Bench Player Most Likely To Steal a Starting Spot

Scanning the bench this year I don’t see anything that pops up, especially now that Jose Calderon is gone.

Quick one for a Saturday.  I got to thinking how every season there’s always some level of controversy when a bench player steps out of their training camp role and steals a starter’s job, whether be it via injury or strong play.  Scanning the bench this year I don’t see anything that pops up, especially now that Jose Calderon is gone and the starting point guard can look over his shoulder without seeing a rifle pointed at him.

The bench is modestly headlined by Tyler Hansbrough, Landry Fields, Terrence Ross, Dwight Buycks, D.J. Augustin, Aaron Gray, and Quincy Acy.    The only person that I can see “stealing” a spot here would be Tyler Hansbrough, and that wouldn’t be because of poor play on the part of Amir Johnson, but due to Dwane Casey seeking a more balanced attack.  With DeRozan, Gay, and Valanciunas soldered into the starting lineup you can afford to have the ever-efficient Johnson come off in a bench role, something he has tons of experience doing (43 games last season off the bench) and even does better as a reserve in some areas (16.9 ppg vs 16.7 ppg, 58 FG% vs 54%).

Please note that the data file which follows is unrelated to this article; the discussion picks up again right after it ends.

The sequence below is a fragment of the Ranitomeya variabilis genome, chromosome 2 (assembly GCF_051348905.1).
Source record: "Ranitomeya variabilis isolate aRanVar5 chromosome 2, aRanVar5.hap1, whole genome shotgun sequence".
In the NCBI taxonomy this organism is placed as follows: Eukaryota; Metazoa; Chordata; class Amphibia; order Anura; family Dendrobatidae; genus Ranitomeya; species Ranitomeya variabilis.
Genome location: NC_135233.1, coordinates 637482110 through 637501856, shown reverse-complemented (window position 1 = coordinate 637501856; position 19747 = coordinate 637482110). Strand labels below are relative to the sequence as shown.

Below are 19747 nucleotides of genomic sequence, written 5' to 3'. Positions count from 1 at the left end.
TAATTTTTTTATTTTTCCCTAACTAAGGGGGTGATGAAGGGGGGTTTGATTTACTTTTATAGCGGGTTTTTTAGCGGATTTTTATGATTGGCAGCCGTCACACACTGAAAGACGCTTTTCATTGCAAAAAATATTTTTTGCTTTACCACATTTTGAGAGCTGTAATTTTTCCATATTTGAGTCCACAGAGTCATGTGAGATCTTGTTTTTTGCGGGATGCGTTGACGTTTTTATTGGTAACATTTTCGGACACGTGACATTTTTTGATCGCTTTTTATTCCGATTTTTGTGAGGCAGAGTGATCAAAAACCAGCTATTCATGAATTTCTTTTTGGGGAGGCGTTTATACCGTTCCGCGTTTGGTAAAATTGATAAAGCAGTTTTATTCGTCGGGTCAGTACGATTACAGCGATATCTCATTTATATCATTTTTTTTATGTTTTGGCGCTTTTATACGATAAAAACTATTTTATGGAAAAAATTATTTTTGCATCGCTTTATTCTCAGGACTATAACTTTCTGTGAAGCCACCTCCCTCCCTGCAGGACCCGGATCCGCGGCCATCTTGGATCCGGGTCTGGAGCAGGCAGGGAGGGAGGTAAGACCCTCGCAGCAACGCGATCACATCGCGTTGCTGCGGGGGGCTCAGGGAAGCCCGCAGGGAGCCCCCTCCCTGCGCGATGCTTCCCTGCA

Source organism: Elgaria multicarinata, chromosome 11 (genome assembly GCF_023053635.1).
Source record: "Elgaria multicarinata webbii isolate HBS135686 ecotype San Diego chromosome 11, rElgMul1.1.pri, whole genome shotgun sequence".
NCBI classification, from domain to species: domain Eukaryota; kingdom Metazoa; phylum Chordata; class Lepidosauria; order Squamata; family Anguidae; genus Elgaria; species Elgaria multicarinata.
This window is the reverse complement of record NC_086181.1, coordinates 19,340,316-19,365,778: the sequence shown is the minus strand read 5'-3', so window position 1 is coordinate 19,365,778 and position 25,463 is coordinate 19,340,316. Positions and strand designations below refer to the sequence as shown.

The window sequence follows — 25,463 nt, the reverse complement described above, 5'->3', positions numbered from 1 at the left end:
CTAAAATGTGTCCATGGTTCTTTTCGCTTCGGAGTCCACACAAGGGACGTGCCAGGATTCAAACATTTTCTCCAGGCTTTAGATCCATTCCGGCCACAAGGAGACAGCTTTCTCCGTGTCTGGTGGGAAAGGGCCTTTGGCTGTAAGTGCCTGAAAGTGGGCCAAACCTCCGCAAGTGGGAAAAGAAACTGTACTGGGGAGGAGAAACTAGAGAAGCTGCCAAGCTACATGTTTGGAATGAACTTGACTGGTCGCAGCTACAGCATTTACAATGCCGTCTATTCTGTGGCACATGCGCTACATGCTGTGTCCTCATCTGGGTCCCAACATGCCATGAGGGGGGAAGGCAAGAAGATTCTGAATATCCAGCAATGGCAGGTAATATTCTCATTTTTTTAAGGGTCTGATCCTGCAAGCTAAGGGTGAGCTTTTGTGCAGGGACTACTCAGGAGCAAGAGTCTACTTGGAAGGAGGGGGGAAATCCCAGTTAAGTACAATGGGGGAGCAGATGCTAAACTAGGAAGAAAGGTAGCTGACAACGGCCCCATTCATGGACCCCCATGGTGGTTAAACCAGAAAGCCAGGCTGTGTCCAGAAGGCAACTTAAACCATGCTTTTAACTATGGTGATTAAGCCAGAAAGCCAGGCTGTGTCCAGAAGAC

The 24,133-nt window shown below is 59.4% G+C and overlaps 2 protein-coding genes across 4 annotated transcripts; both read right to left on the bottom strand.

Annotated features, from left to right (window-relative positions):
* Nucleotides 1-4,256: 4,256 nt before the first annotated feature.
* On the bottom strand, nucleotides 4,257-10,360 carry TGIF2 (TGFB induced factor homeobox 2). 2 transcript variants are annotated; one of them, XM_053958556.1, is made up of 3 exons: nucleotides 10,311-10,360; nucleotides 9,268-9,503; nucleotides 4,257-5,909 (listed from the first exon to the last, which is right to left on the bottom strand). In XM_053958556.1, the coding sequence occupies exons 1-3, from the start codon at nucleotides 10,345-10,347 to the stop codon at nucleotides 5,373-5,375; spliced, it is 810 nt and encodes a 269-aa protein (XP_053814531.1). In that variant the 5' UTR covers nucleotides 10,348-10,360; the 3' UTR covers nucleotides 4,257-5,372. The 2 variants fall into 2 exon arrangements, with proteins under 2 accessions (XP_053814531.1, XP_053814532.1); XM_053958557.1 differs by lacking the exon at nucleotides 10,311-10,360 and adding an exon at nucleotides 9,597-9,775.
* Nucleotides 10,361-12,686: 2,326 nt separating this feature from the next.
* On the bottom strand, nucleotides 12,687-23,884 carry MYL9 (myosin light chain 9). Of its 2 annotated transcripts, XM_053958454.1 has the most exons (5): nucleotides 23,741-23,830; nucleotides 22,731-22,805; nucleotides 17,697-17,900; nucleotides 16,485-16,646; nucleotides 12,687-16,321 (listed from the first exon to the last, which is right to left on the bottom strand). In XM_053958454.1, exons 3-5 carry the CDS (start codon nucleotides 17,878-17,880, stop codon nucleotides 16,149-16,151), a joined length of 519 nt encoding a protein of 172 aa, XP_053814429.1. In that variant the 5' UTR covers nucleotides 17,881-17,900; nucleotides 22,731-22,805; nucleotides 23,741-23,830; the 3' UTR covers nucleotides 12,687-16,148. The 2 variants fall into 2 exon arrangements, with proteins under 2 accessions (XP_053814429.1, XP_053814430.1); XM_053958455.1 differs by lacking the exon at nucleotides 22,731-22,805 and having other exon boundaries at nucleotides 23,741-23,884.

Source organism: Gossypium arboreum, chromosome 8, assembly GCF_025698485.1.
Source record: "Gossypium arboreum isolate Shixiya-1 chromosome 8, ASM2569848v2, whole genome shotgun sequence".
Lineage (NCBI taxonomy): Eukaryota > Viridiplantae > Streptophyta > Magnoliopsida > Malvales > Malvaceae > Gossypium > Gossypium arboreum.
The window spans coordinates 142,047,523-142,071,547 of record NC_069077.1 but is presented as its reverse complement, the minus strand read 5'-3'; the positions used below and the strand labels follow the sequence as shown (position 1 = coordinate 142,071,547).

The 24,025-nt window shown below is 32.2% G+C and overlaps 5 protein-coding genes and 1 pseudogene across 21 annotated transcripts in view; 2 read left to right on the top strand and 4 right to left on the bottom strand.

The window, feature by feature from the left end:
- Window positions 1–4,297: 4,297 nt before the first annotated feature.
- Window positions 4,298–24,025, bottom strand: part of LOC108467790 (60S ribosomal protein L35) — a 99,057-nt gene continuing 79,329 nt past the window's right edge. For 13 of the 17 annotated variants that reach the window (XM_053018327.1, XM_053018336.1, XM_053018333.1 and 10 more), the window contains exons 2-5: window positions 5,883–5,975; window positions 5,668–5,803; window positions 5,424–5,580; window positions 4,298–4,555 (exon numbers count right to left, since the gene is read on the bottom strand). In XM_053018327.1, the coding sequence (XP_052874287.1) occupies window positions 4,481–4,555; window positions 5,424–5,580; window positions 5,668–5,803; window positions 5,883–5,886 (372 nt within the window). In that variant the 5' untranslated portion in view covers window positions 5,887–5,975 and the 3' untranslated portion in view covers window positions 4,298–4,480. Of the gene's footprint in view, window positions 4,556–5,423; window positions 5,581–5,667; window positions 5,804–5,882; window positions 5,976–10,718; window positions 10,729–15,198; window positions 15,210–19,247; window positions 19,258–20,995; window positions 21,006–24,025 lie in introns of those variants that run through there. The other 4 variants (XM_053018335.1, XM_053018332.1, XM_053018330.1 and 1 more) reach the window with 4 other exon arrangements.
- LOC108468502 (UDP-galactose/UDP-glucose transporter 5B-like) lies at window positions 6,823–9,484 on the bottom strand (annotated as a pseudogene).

The other angle here is protection of Jonas Valanciunas.  Having the big man out there with Hansbrough can be a good mix of skill and brutality, and allows Johnson to beef up the reserve unit along with Landry, while adding some skill at the forward position.  If Jonas Valanciunas does end up having a breakthrough year there’s going to be people gunning for him and Hansbrough would serve as a deterrent for any would-be offenders.  After all, people don’t like taking chances against men who are liable to cross any boundary.

Interesting quotes from Ujiri this morning as he echoes what I said in yesterday’s post about how Dwane Casey stands to have complete autonomy on the court, which wasn’t the case in the Colangelo-era:

“I told him when I arrived, ‘Coach, there’s no snitch here. There’s no one who’s going to come back and tell me anything. There’s only one snitch, and he’s standing here in front of you. If I have anything to say, I am going to come and say it to you myself.”

Any guesses who the “snitch” might have been last season? If we’re looking at the assistant coaches from last season, Tom Sterner was retained and the outgoings were Scott Roth, Eric Hughes, and Johnny Davis.  Of those four, Nori and Roth were were from the Bryan Colangelo/Jay Triano days so…yeah, I’m not saying anything more.

He also comments on the purpose of the season:

“Rather than make some crazy decisions, we want to see what we have,” Ujiri says. “We’re not signing players on long term deals now. We’re going to . . . see how we start off the season and go from there. I know it sounds very simple, but I think right now simple is best for us.”

I don’t exactly believe the “we want to see what we have” line because we know what we have.  This season looks more to be about buying time, hoping Rudy Gay’s option isn’t picked up, banking on Valanciunas, and taking a shot at the playoffs to gain a modicum of respectability.  He is right that the Raptors should not be signing any long-term deals right now, not even for Jonas Valanciunas.  For once I’d like to see this franchise award long-term deals based on certified production rather than potential, and it looks like Ujiri shares that view.

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